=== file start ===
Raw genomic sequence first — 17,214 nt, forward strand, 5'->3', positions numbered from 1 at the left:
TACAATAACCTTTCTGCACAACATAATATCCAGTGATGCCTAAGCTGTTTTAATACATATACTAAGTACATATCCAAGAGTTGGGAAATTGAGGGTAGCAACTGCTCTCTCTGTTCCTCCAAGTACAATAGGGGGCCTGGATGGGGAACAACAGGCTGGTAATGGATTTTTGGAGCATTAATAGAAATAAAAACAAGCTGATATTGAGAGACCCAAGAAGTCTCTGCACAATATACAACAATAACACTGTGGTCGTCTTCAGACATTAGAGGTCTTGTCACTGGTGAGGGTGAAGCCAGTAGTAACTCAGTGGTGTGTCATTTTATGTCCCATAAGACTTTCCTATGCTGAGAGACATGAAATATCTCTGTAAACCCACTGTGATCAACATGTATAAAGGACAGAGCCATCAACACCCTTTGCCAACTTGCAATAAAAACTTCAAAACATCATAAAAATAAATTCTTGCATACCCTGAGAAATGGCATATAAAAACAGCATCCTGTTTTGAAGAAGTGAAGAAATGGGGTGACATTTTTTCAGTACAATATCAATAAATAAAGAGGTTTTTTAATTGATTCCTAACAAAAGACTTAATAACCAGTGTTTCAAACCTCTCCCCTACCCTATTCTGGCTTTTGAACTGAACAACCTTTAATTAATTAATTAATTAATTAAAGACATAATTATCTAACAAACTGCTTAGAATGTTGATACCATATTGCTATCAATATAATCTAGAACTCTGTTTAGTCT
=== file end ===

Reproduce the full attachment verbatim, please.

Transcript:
Raw genomic sequence first — 17,214 nt, forward strand, 5'->3', positions numbered from 1 at the left:
TACAATAACCTTTCTGCACAACATAATATCCAGTGATGCCTAAGCTGTTTTAATACATATACTAAGTACATATCCAAGAGTTGGGAAATTGAGGGTAGCAACTGCTCTCTCTGTTCCTCCAAGTACAATAGGGGGCCTGGATGGGGAACAACAGGCTGGTAATGGATTTTTGGAGCATTAATAGAAATAAAAACAAGCTGATATTGAGAGACCCAAGAAGTCTCTGCACAATATACAACAATAACACTGTGGTCGTCTTCAGACATTAGAGGTCTTGTCACTGGTGAGGGTGAAGCCAGTAGTAACTCAGTGGTGTGTCATTTTATGTCCCATAAGACTTTCCTATGCTGAGAGACATGAAATATCTCTGTAAACCCACTGTGATCAACATGTATAAAGGACAGAGCCATCAACACCCTTTGCCAACTTGCAATAAAAACTTCAAAACATCATAAAAATAAATTCTTGCATACCCTGAGAAATGGCATATAAAAACAGCATCCTGTTTTGAAGAAGTGAAGAAATGGGGTGACATTTTTTCAGTACAATATCAATAAATAAAGAGGTTTTTTAATTGATTCCTAACAAAAGACTTAATAACCAGTGTTTCAAACCTCTCCCCTACCCTATTCTGGCTTTTGAACTGAACAACCTTTAATTAATTAATTAATTAATTAAAGACATAATTATCTAACAAACTGCTTAGAATGTTGATACCATATTGCTATCAATATAATCTAGAACTCTGTTTAGTCT